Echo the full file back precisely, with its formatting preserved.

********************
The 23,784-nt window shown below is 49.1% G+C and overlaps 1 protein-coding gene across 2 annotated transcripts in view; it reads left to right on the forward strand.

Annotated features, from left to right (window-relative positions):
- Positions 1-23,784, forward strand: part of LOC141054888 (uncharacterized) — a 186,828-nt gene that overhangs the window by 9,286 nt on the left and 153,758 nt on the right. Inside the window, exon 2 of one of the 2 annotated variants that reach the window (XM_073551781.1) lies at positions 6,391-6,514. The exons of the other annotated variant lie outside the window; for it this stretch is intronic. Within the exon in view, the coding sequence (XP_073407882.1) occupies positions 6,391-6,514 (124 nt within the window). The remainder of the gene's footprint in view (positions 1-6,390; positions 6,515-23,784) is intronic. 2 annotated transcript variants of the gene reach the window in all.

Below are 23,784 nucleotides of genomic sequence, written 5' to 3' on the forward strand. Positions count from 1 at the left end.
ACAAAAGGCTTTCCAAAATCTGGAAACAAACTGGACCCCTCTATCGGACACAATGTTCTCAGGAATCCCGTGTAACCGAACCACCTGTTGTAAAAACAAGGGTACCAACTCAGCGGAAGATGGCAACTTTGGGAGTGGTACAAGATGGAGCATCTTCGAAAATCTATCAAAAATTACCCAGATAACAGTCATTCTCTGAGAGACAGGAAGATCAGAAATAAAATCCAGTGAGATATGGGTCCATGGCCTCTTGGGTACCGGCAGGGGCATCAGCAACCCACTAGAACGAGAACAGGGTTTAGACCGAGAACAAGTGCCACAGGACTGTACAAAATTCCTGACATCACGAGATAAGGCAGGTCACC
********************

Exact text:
The 23,784-nt window shown below is 49.1% G+C and overlaps 1 protein-coding gene across 2 annotated transcripts in view; it reads left to right on the forward strand.

Annotated features, from left to right (window-relative positions):
- Positions 1-23,784, forward strand: part of LOC141054888 (uncharacterized) — a 186,828-nt gene that overhangs the window by 9,286 nt on the left and 153,758 nt on the right. Inside the window, exon 2 of one of the 2 annotated variants that reach the window (XM_073551781.1) lies at positions 6,391-6,514. The exons of the other annotated variant lie outside the window; for it this stretch is intronic. Within the exon in view, the coding sequence (XP_073407882.1) occupies positions 6,391-6,514 (124 nt within the window). The remainder of the gene's footprint in view (positions 1-6,390; positions 6,515-23,784) is intronic. 2 annotated transcript variants of the gene reach the window in all.

Below are 23,784 nucleotides of genomic sequence, written 5' to 3' on the forward strand. Positions count from 1 at the left end.
ACAAAAGGCTTTCCAAAATCTGGAAACAAACTGGACCCCTCTATCGGACACAATGTTCTCAGGAATCCCGTGTAACCGAACCACCTGTTGTAAAAACAAGGGTACCAACTCAGCGGAAGATGGCAACTTTGGGAGTGGTACAAGATGGAGCATCTTCGAAAATCTATCAAAAATTACCCAGATAACAGTCATTCTCTGAGAGACAGGAAGATCAGAAATAAAATCCAGTGAGATATGGGTCCATGGCCTCTTGGGTACCGGCAGGGGCATCAGCAACCCACTAGAACGAGAACAGGGTTTAGACCGAGAACAAGTGCCACAGGACTGTACAAAATTCCTGACATCACGAGATAAGGCAGGTCACC